Adolescent Ren has little at the start of the Good Thief: a stump in place of his hand, a first name but no last, a question mark in place of his past and an uncertain future. Orphaned as an infant, Ren’s only family are the other lost boys at Saint Anthony’s monastery. He seems destined to end up pressed into military service as no families in 19thcentury New England want a son with a physical defect.
Ren’s luck seems to change with the arrival of a man who claims to be his long-lost brother, who’s come to take him away. And away they go into the underbelly of early America where Ren learns the trades of thieving, hucksterism and grave robbery. It’s all in the pursuit of gold, adventure and in breaking through the murk to Ren’s secret origins.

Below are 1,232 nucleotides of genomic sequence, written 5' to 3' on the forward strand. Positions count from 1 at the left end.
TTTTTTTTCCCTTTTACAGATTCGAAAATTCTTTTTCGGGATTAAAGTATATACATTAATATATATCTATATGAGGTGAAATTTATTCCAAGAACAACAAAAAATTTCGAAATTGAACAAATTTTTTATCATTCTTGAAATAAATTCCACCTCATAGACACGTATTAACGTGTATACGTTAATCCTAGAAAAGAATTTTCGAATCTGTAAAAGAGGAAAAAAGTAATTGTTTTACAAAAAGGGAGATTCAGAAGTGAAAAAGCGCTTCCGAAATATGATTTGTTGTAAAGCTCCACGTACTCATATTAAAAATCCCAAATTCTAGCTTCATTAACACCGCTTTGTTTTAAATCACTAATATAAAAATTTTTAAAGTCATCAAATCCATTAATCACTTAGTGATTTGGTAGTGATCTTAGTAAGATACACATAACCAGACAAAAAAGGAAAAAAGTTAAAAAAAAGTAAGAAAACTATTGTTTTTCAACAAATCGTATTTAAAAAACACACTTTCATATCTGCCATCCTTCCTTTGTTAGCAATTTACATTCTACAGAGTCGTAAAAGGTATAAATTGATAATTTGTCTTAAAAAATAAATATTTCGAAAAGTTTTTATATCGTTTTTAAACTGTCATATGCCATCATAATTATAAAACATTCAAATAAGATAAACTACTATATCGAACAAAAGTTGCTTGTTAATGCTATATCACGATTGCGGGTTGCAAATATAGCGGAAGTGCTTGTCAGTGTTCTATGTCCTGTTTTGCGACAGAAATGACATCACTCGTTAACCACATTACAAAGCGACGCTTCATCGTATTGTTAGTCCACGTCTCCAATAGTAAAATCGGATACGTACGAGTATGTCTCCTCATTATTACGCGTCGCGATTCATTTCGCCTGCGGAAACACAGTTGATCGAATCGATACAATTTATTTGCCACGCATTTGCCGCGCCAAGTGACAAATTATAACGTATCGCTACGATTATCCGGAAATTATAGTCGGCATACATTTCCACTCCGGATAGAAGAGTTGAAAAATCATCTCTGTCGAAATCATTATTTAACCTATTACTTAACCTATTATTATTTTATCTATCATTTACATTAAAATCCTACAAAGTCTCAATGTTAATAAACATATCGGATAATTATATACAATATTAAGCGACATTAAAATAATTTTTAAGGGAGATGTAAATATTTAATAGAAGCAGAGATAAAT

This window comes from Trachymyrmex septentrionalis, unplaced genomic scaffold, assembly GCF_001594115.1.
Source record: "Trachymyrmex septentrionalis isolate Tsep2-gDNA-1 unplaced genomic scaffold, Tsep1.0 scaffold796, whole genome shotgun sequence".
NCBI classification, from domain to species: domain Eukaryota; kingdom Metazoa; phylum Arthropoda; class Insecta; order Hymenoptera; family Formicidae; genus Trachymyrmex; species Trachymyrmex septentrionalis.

You wouldn’t think a book about such ghoulish commerce would be good to share with children, but it is. Likewise, this book could be tagged as a young adult piece, but it’s greater than that sum and riveting for grownups.
Hannah Tinti has achieved much with her debut novel. Though it’s not great writing, it is quite good, immersive and tight. If you’re thinking that Tinti has a taste for Dickens, you’re on the right track, though her style is easier to digest and is driven by plot more than character.
The road is winding and strange and, like any good melodramatic adventure, encourages the reader to project their own weaknesses and strengths on the characters. Obligatory plot twists are used sparingly and effectively. It’s a terrific, fast-paced nail-biter, best read under the covers by flashlight. Grade: B